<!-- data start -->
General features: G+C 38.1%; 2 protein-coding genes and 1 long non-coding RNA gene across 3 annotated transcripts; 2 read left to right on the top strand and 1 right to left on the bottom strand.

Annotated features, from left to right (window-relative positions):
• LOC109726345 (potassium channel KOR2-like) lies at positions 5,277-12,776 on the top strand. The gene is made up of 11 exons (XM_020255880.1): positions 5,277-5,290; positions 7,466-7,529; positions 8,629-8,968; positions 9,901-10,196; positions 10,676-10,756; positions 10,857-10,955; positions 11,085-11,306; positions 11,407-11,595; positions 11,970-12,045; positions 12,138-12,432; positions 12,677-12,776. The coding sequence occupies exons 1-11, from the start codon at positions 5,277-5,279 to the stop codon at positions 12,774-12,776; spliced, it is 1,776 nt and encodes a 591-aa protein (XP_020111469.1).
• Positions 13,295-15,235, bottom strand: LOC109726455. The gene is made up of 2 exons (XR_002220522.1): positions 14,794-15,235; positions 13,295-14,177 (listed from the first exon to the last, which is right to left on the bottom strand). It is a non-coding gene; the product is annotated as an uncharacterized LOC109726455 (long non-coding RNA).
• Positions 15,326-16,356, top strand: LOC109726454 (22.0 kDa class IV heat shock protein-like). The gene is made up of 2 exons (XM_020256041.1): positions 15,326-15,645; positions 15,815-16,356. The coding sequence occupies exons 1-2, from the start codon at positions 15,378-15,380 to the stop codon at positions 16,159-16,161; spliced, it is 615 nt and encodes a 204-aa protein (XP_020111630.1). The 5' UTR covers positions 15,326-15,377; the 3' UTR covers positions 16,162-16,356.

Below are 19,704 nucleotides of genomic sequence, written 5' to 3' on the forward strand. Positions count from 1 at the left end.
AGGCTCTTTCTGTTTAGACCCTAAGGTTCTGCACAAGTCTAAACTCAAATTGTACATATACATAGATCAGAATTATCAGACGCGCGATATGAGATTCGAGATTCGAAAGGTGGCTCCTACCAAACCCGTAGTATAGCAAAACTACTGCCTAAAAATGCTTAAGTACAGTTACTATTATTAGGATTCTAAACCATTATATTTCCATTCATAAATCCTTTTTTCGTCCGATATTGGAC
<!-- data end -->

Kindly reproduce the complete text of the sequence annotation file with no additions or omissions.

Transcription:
General features: G+C 38.1%; 2 protein-coding genes and 1 long non-coding RNA gene across 3 annotated transcripts; 2 read left to right on the top strand and 1 right to left on the bottom strand.

Annotated features, from left to right (window-relative positions):
• LOC109726345 (potassium channel KOR2-like) lies at positions 5,277-12,776 on the top strand. The gene is made up of 11 exons (XM_020255880.1): positions 5,277-5,290; positions 7,466-7,529; positions 8,629-8,968; positions 9,901-10,196; positions 10,676-10,756; positions 10,857-10,955; positions 11,085-11,306; positions 11,407-11,595; positions 11,970-12,045; positions 12,138-12,432; positions 12,677-12,776. The coding sequence occupies exons 1-11, from the start codon at positions 5,277-5,279 to the stop codon at positions 12,774-12,776; spliced, it is 1,776 nt and encodes a 591-aa protein (XP_020111469.1).
• Positions 13,295-15,235, bottom strand: LOC109726455. The gene is made up of 2 exons (XR_002220522.1): positions 14,794-15,235; positions 13,295-14,177 (listed from the first exon to the last, which is right to left on the bottom strand). It is a non-coding gene; the product is annotated as an uncharacterized LOC109726455 (long non-coding RNA).
• Positions 15,326-16,356, top strand: LOC109726454 (22.0 kDa class IV heat shock protein-like). The gene is made up of 2 exons (XM_020256041.1): positions 15,326-15,645; positions 15,815-16,356. The coding sequence occupies exons 1-2, from the start codon at positions 15,378-15,380 to the stop codon at positions 16,159-16,161; spliced, it is 615 nt and encodes a 204-aa protein (XP_020111630.1). The 5' UTR covers positions 15,326-15,377; the 3' UTR covers positions 16,162-16,356.

Below are 19,704 nucleotides of genomic sequence, written 5' to 3' on the forward strand. Positions count from 1 at the left end.
AGGCTCTTTCTGTTTAGACCCTAAGGTTCTGCACAAGTCTAAACTCAAATTGTACATATACATAGATCAGAATTATCAGACGCGCGATATGAGATTCGAGATTCGAAAGGTGGCTCCTACCAAACCCGTAGTATAGCAAAACTACTGCCTAAAAATGCTTAAGTACAGTTACTATTATTAGGATTCTAAACCATTATATTTCCATTCATAAATCCTTTTTTCGTCCGATATTGGAC